The US is supporting efforts to investigate the 'apparent sabotage' of the Nord Stream pipelines, national security advisor says
- The US national security advisor on Tuesday described the Nord Stream leaks as "apparent sabotage."
- He tweeted that the US was supporting efforts to investigate the leaks.
The US national security advisor, Jake Sullivan, used the phrase "apparent sabotage" Tuesday to describe leaks in key pipelines connecting Russia and Europe, and he underscored US efforts to aid in the investigation into the incidents.
"I spoke to my counterpart Jean-Charles Ellermann-Kingombe of Denmark about the apparent sabotage of Nord Stream pipelines," Sullivan tweeted Tuesday night. "The U.S. is supporting efforts to investigate and we will continue our work to safeguard Europe's energy security."
—Jake Sullivan (@JakeSullivan46) September 28, 2022
The leak in the Nord Stream 2 pipeline was discovered in the Danish part of the Baltic Sea on Monday, the Danish Energy Agency wrote in an announcement. "The Danish Maritime Authority has released a navigational warning and established a prohibitive no sail zone around the area," the agency added.
A press representative for the Swedish Maritime Authority told Insider the agency was informed about one leak on the Nord Stream 2 pipeline, southeast of the Danish island of Bornholm. Later the same day, it learned of two separate leaks on the Nord Stream 1 pipeline northeast of Bornholm.
Sullivan's comments echo similar statements from Germany, where government officials are said to believe the pipelines were sabotaged.
Der Tagesspiegel, a newspaper in Germany, reported a government source as saying: "We can't imagine a scenario that isn't a targeted attack. Everything speaks against a coincidence." A representative for Germany's economy ministry told Insider it "doesn't participate in speculation." Germany's energy regulator, the Federal Network Agency, said in an email it was working to clarify the situation.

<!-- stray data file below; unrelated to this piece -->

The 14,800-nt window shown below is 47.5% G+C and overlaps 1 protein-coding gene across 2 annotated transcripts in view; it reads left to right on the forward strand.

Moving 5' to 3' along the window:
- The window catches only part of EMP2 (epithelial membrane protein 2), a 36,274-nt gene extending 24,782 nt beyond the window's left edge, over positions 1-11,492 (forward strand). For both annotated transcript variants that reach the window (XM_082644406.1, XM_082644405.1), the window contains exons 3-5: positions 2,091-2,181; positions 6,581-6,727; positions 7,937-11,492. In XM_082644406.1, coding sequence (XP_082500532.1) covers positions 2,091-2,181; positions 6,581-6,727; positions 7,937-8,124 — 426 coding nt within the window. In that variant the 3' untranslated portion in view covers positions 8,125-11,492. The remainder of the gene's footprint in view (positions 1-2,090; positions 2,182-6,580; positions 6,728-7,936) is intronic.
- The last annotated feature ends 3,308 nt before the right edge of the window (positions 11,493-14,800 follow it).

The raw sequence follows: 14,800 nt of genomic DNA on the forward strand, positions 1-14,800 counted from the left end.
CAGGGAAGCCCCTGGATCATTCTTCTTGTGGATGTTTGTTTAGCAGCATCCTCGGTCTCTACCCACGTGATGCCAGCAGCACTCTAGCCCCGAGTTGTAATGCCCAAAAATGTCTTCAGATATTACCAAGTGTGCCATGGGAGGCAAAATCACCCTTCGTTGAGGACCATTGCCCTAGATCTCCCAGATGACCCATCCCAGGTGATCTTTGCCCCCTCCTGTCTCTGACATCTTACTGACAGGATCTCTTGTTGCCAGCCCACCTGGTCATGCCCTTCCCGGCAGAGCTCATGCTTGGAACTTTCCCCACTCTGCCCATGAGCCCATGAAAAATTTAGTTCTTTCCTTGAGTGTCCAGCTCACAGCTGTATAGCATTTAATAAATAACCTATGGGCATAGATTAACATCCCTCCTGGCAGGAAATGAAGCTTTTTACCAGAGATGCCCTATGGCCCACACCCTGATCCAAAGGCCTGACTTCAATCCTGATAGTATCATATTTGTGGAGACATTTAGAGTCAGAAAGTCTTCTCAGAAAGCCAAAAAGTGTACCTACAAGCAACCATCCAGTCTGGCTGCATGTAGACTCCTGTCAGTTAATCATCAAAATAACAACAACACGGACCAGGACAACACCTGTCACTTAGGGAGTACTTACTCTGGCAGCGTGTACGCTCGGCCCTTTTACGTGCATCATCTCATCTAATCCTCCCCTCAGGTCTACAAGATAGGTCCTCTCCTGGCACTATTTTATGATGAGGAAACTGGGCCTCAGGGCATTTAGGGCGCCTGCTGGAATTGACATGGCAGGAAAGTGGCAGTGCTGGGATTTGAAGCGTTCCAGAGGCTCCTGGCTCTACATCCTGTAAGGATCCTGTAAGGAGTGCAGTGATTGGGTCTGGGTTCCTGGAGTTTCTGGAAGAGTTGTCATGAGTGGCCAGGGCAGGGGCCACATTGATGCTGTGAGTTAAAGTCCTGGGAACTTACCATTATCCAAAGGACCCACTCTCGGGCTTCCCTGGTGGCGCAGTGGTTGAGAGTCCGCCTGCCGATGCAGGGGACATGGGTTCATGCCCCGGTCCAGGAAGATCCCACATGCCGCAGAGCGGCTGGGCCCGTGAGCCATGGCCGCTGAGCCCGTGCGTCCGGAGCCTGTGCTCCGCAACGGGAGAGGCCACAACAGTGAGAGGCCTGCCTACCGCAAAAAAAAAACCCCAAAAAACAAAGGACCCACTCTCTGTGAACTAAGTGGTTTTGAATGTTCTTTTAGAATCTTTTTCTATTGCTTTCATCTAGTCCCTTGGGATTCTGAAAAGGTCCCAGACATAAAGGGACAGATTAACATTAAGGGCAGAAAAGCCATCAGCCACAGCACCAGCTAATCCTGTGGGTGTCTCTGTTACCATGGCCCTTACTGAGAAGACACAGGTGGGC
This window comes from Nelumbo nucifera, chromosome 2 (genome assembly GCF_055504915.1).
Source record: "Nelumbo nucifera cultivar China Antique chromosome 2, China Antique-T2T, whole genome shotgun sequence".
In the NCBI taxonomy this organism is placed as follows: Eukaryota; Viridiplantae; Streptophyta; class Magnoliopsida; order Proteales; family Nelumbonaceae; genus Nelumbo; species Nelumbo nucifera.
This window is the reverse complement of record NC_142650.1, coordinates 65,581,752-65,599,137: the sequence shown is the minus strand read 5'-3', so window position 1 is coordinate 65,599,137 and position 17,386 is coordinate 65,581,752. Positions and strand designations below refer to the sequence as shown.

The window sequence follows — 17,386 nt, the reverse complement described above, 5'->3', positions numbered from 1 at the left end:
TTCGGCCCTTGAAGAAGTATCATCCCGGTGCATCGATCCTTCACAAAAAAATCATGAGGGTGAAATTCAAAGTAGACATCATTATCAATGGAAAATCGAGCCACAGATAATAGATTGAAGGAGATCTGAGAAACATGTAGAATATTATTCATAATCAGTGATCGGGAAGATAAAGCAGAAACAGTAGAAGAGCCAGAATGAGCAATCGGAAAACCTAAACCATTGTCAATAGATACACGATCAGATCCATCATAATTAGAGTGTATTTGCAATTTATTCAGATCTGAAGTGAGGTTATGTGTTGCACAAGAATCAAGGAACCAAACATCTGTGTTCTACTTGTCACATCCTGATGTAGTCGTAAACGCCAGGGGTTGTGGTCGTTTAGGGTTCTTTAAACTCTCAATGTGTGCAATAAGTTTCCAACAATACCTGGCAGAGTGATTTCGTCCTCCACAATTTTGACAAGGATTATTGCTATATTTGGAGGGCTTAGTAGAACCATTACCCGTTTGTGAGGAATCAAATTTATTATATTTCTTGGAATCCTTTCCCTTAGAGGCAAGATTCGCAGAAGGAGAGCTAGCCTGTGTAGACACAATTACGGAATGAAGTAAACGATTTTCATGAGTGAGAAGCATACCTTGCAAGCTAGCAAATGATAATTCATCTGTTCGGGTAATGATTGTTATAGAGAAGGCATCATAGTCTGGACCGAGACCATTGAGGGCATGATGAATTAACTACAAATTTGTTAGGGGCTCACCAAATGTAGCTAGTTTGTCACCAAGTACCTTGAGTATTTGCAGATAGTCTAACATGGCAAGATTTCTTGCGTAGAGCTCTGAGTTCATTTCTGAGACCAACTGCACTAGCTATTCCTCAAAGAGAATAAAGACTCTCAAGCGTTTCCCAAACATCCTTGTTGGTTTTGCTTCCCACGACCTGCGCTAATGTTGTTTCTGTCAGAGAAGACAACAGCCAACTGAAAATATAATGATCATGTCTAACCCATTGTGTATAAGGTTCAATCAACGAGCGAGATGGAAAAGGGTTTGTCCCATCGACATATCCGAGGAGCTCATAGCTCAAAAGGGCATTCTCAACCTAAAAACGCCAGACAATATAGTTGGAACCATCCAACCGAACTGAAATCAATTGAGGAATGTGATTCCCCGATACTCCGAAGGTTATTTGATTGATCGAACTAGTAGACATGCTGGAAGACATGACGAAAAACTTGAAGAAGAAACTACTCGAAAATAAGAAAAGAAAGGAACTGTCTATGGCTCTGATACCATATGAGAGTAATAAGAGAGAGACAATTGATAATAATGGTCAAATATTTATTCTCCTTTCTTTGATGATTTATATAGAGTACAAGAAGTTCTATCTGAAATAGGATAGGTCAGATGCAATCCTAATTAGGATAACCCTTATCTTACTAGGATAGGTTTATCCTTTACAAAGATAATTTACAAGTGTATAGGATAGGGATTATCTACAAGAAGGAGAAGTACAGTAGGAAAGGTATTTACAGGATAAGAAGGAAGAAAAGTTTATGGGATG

Later Tuesday, Danish Prime Minister Mette Frederiksen said it was "difficult to imagine" the damage was accidental.
On Tuesday, the Kremlin also said it couldn't rule out sabotage, per Reuters.
Following the incident, governments around the region issued warnings to ships to not sail within 5 nautical miles of the leaks.
The Danish Navy sent an Absalon-class frigate to the site of the leaks for monitoring purposes and to warn ships to stay away, the Danish Broadcasting Corporation reported Tuesday. A German government official told Insider a no-fly zone was in operation over the affected area.
The incidents on the Nord Stream pipelines could exacerbate Europe's energy crisis this winter, given that Russia typically supplies about 40% of Europe's natural gas, most of which is transported via pipelines.
Russia exported about 155 billion cubic meters of the fuel to Europe in 2021 — and more than one-third came from the Nord Stream 1 pipeline, per Reuters.
The Russian state-controlled gas giant Gazprom turned off its gas supply to Europe via Nord Stream 1 in September, citing technical reasons.
The Nord Stream 2 natural-gas pipeline, which runs parallel to Nord Stream 1, has never been operational because Germany shelved the project in February, days before Russia invaded Ukraine. Construction on the $11 billion Nord Stream 2 pipeline was completed in September 2021.
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